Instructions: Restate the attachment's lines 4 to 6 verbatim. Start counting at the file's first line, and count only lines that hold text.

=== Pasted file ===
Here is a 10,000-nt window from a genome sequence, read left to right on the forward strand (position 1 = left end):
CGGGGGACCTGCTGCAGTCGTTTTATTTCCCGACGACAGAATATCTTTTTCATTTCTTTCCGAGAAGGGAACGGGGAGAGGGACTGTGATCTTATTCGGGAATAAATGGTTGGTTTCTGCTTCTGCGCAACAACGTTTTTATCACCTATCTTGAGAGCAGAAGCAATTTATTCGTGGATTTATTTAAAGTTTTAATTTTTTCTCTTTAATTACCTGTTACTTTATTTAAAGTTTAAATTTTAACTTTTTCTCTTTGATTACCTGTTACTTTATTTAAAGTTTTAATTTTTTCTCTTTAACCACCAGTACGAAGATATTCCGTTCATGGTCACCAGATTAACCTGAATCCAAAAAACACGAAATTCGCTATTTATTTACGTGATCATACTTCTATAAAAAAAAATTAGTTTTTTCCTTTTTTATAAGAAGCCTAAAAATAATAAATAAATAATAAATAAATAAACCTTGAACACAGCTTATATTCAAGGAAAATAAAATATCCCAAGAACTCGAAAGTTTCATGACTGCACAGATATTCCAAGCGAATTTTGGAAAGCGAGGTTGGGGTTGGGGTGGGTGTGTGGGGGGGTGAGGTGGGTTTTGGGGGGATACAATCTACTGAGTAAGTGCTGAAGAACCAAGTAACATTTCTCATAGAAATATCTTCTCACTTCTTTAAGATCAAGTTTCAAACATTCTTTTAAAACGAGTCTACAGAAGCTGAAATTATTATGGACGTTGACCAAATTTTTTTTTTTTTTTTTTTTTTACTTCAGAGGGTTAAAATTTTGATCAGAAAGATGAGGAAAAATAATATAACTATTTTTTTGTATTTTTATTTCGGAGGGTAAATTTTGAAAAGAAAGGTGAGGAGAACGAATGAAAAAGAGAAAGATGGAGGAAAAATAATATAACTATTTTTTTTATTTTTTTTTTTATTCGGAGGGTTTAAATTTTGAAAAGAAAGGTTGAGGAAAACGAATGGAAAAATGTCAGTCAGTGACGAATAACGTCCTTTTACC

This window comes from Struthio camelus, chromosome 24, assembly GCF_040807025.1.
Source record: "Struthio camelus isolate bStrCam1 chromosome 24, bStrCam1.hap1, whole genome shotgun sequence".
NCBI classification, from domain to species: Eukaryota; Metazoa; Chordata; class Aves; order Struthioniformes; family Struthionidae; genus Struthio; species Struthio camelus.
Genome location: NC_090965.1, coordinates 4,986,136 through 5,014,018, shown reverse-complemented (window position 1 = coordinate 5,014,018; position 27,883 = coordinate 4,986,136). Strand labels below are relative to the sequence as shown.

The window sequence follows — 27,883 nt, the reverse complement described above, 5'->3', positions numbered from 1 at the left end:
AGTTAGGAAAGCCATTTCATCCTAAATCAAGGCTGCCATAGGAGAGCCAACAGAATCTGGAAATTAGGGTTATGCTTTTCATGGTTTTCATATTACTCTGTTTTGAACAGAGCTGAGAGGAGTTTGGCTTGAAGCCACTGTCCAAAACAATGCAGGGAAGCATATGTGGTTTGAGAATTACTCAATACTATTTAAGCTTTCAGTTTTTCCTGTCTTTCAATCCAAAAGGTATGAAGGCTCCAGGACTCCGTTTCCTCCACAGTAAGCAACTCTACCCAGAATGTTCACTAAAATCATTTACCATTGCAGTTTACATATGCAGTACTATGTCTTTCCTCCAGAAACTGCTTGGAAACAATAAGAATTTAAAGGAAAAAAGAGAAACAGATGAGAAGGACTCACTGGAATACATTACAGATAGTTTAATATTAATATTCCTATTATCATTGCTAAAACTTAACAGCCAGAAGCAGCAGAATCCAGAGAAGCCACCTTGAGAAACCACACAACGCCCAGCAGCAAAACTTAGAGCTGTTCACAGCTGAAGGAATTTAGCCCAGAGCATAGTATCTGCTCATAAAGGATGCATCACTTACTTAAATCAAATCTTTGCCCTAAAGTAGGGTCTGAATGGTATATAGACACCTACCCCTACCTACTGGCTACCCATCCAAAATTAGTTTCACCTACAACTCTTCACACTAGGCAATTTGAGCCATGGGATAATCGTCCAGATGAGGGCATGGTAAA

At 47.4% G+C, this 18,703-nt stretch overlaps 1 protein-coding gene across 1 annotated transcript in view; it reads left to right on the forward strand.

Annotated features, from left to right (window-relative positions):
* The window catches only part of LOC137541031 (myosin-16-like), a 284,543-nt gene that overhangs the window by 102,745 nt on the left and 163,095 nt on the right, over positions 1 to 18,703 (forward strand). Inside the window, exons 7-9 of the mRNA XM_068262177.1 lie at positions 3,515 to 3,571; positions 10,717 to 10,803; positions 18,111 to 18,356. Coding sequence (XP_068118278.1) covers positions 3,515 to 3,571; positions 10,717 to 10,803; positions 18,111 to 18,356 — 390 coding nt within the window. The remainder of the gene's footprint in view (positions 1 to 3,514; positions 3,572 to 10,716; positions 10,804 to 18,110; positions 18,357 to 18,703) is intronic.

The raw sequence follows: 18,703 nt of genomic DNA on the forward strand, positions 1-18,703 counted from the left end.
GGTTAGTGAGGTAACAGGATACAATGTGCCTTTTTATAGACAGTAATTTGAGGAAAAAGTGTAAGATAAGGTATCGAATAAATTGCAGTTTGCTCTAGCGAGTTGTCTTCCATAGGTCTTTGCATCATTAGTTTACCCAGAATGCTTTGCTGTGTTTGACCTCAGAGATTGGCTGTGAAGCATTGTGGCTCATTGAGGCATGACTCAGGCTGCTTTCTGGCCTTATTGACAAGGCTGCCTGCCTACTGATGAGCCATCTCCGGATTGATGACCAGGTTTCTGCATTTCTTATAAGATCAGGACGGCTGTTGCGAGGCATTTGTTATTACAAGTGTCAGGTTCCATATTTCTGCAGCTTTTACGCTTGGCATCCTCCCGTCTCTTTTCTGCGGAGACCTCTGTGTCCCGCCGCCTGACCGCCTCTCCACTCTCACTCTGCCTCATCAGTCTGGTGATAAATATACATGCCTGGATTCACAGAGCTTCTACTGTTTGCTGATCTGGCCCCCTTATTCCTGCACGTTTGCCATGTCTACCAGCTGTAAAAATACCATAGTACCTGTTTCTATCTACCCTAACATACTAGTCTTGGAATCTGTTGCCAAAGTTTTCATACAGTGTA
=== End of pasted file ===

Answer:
Source record: "Struthio camelus isolate bStrCam1 chromosome 24, bStrCam1.hap1, whole genome shotgun sequence".
NCBI classification, from domain to species: Eukaryota; Metazoa; Chordata; class Aves; order Struthioniformes; family Struthionidae; genus Struthio; species Struthio camelus.
Genome location: NC_090965.1, coordinates 4,986,136 through 5,014,018, shown reverse-complemented (window position 1 = coordinate 5,014,018; position 27,883 = coordinate 4,986,136). Strand labels below are relative to the sequence as shown.